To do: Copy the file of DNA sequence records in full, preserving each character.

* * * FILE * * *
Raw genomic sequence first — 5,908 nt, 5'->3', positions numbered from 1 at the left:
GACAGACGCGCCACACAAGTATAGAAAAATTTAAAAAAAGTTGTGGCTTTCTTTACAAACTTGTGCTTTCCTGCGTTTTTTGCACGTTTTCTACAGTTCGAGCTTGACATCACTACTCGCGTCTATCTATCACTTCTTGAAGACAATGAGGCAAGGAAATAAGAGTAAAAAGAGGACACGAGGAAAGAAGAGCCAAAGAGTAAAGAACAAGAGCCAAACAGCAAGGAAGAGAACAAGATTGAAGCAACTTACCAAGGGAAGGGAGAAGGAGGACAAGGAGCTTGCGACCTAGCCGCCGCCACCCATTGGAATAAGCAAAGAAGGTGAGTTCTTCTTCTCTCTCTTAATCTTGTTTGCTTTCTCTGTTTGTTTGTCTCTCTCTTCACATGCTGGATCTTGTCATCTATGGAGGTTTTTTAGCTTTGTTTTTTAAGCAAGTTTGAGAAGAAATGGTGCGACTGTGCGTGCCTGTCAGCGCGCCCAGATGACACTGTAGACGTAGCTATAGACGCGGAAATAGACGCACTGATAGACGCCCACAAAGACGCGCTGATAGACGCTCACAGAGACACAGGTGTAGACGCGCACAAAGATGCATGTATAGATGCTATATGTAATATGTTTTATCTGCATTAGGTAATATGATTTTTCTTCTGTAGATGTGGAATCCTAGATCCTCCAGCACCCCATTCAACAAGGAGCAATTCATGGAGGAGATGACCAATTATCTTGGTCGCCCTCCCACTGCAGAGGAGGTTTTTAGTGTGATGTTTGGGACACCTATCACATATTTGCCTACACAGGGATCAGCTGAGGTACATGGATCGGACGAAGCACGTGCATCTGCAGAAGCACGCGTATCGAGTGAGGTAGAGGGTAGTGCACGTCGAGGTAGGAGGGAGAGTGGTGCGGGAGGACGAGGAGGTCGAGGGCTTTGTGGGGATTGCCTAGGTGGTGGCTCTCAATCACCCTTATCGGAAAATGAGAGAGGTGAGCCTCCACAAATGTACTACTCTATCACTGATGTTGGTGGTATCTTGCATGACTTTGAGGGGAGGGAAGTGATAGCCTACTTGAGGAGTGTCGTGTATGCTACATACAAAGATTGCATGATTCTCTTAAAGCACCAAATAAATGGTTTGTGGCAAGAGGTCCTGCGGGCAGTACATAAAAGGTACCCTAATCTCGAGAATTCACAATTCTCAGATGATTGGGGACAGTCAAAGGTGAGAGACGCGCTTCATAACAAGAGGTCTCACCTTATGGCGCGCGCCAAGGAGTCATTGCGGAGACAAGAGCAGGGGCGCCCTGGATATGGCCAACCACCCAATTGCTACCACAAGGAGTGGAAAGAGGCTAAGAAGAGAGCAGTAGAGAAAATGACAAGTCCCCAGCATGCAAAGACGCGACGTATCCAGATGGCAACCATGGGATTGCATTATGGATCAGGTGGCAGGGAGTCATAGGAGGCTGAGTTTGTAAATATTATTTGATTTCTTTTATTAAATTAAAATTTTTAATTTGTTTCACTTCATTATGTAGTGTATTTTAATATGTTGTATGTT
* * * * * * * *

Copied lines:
Raw genomic sequence first — 5,908 nt, 5'->3', positions numbered from 1 at the left:
GACAGACGCGCCACACAAGTATAGAAAAATTTAAAAAAAGTTGTGGCTTTCTTTACAAACTTGTGCTTTCCTGCGTTTTTTGCACGTTTTCTACAGTTCGAGCTTGACATCACTACTCGCGTCTATCTATCACTTCTTGAAGACAATGAGGCAAGGAAATAAGAGTAAAAAGAGGACACGAGGAAAGAAGAGCCAAAGAGTAAAGAACAAGAGCCAAACAGCAAGGAAGAGAACAAGATTGAAGCAACTTACCAAGGGAAGGGAGAAGGAGGACAAGGAGCTTGCGACCTAGCCGCCGCCACCCATTGGAATAAGCAAAGAAGGTGAGTTCTTCTTCTCTCTCTTAATCTTGTTTGCTTTCTCTGTTTGTTTGTCTCTCTCTTCACATGCTGGATCTTGTCATCTATGGAGGTTTTTTAGCTTTGTTTTTTAAGCAAGTTTGAGAAGAAATGGTGCGACTGTGCGTGCCTGTCAGCGCGCCCAGATGACACTGTAGACGTAGCTATAGACGCGGAAATAGACGCACTGATAGACGCCCACAAAGACGCGCTGATAGACGCTCACAGAGACACAGGTGTAGACGCGCACAAAGATGCATGTATAGATGCTATATGTAATATGTTTTATCTGCATTAGGTAATATGATTTTTCTTCTGTAGATGTGGAATCCTAGATCCTCCAGCACCCCATTCAACAAGGAGCAATTCATGGAGGAGATGACCAATTATCTTGGTCGCCCTCCCACTGCAGAGGAGGTTTTTAGTGTGATGTTTGGGACACCTATCACATATTTGCCTACACAGGGATCAGCTGAGGTACATGGATCGGACGAAGCACGTGCATCTGCAGAAGCACGCGTATCGAGTGAGGTAGAGGGTAGTGCACGTCGAGGTAGGAGGGAGAGTGGTGCGGGAGGACGAGGAGGTCGAGGGCTTTGTGGGGATTGCCTAGGTGGTGGCTCTCAATCACCCTTATCGGAAAATGAGAGAGGTGAGCCTCCACAAATGTACTACTCTATCACTGATGTTGGTGGTATCTTGCATGACTTTGAGGGGAGGGAAGTGATAGCCTACTTGAGGAGTGTCGTGTATGCTACATACAAAGATTGCATGATTCTCTTAAAGCACCAAATAAATGGTTTGTGGCAAGAGGTCCTGCGGGCAGTACATAAAAGGTACCCTAATCTCGAGAATTCACAATTCTCAGATGATTGGGGACAGTCAAAGGTGAGAGACGCGCTTCATAACAAGAGGTCTCACCTTATGGCGCGCGCCAAGGAGTCATTGCGGAGACAAGAGCAGGGGCGCCCTGGATATGGCCAACCACCCAATTGCTACCACAAGGAGTGGAAAGAGGCTAAGAAGAGAGCAGTAGAGAAAATGACAAGTCCCCAGCATGCAAAGACGCGACGTATCCAGATGGCAACCATGGGATTGCATTATGGATCAGGTGGCAGGGAGTCATAGGAGGCTGAGTTTGTAAATATTATTTGATTTCTTTTATTAAATTAAAATTTTTAATTTGTTTCACTTCATTATGTAGTGTATTTTAATATGTTGTATGTT